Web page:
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Poor Girls and Girl Poverty: Debunking Artificial Constructs

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Editor's Note: This post originally appeared on Unreasonable.is

By Rebecca Calder

“The poor” are an artificial construct.

Impossible! I hear you say. I know poor people! We employ poor people in our value chains! Poor people buy our products! Not only that, but we have social impact investors who give us money because of our great track record in reaching and impacting the lives of the poor! And maybe, just maybe, some of you have the data to “prove” it.

But before we get too excited, hear me out. By saying that “the poor” is an artificial construct does not mean that people don’t experience poverty, or that poor people don’t exist. The idea that “the poor” are an artificial construct is not new. In fact, my friend Charles Knox-Vydmanov highlights this in his paper, Why ‘The Poor’ Don’t Exist (And What This Means For Social Protection Policy). This idea stuck with me, so I’ll explain why I think it has validity, then talk about what this means for reaching poor adolescent girls as a distinct group.

In order to understand what is meant by the poor being an artificial construct, I’ll talk about three things: poverty dynamics, problems with poverty measurement and multi-dimensional poverty. Think of this as a sort of “Poverty 101” class, which you can use to think about your own business models, how you think about and measure social impact, and how you communicate with funders.

Poverty dynamics: First, what do we know about identifying the poor? Well, we know that when it comes to identifying or targeting, the poor are a moving target. This is because of something called volatility, or poverty churning. While those in deep poverty often stay there for many years, or even generations, those closer to the poverty line often dip in and out of poverty depending on a range of shocks and stresses experienced by households. In Indonesia, while the poverty rate is estimated to be 13.3 percent, the World Bank suggests that at least 43 percent of the population falls under the poverty line at least once between 2008 and 2010.

Indeed, World Bank research from both Pakistan and Indonesia suggests that households at 1.5 times the Poverty Line should be regarded as being at risk of spending some time in poverty over a three to five year period. This recognizes the fact that poverty is dynamic: people move into and out of poverty, and poverty is experienced frequently by those we call the poor, the vulnerable, the near poor, and a plethora of other terms!

Problems with poverty measurement: So, how do we identify the poor? The poor, the near poor and the non-poor don’t look all that different from one another—the differences in incomes between these groups are pretty infinitesimal. This is called a “flat distribution curve” in poverty analysis speak, and it is really common. The flat curve is illustrated in the below figure.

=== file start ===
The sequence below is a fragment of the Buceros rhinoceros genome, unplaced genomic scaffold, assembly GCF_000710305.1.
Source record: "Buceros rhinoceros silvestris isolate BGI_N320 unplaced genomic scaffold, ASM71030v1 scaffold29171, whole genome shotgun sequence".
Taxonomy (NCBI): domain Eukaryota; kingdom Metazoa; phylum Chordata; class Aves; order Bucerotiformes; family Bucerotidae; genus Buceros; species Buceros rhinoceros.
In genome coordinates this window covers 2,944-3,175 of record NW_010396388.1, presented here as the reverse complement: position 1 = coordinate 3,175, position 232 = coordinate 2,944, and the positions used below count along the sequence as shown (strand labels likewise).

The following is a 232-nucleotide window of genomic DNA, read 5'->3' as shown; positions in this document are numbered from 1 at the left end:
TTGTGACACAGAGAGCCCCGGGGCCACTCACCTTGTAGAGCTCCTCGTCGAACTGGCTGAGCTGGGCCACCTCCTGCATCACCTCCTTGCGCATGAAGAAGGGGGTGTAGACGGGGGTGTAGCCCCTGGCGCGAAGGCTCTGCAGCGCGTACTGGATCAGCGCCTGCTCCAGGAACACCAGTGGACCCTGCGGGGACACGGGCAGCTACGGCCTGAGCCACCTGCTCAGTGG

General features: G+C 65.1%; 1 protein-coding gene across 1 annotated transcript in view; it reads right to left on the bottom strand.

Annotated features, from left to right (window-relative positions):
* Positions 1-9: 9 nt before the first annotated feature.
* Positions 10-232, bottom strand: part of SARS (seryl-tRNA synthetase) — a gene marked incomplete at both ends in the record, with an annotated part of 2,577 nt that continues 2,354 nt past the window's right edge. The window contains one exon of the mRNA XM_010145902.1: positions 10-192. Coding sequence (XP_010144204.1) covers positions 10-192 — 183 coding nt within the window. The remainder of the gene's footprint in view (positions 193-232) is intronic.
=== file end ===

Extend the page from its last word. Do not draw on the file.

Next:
So, in Bangladesh, for example, while 32 percent of the population fall below the official poverty line, 80 percent of the population falls below two times the poverty line. And, there is very little difference between those 32 percent at the bottom, and those 48 percent just above them. You, and I, would not be able to see the difference at all if we visited these households, except perhaps at the extreme left of the distribution, where you have a relatively small group called the extreme poor, and at the far right, where you have the rich).

You might be thinking, “Well, you and I might not be able to tell the difference between a person who earns $1.98 per day, so officially below the $2-a-day poverty line, and a person who earns $2.05 a day, but surely with the right measurement tools — more sophisticated and objective than our own assessments — one can tell this?” Well, sorry to disappoint, but no.

Even the most sophisticated poverty measurement approaches employed by poverty-analysis gurus in the World Bank cannot tell us this. The most sophisticated approach that the WB has for identifying the poor is called the proxy means test (like means tests in formal economies, but instead of measuring income — difficult if not impossible in largely informal economies—it uses proxies for wealth such as housing materials, education of household head, assets, etc.). It has been shown that the proxy means test has huge errors associated with it — identifying those who are not poor as poor (an inclusion error), and those who are poor as not poor (an exclusion error). And by “huge errors,” I mean that if you were trying to identify the ten percent of the population who are the poorest, the errors would be in the order of 70 percent. A failure by any measure. This is illustrated in the below scatter graph.

In this scatter graph, everyone below the horizontal red line is assessed as being poor. Everyone to left of vertical red line is below the poverty line. So, everyone to the right of the vertical line and below the horizontal line has been wrongly identified as poor. Everyone above the horizontal line has been identified as non-poor; this is correct for those to the right of the vertical line, but not for those to the left, who are indeed poor. Accurate identification of the poor would see all of the dots tightly clustered in the bottom left box (the poor who are rightly included) and the top right box (the non-poor who are rightly excluded). But you can see the magnitude of the errors by looking at the top left box, and the bottom right box.

And don’t forget, as I discussed above, this is measuring poverty at one moment in time and doesn’t take into account the “churning” that is constantly going on around the poverty line. Think about the above scatter graph, but with all the dots moving!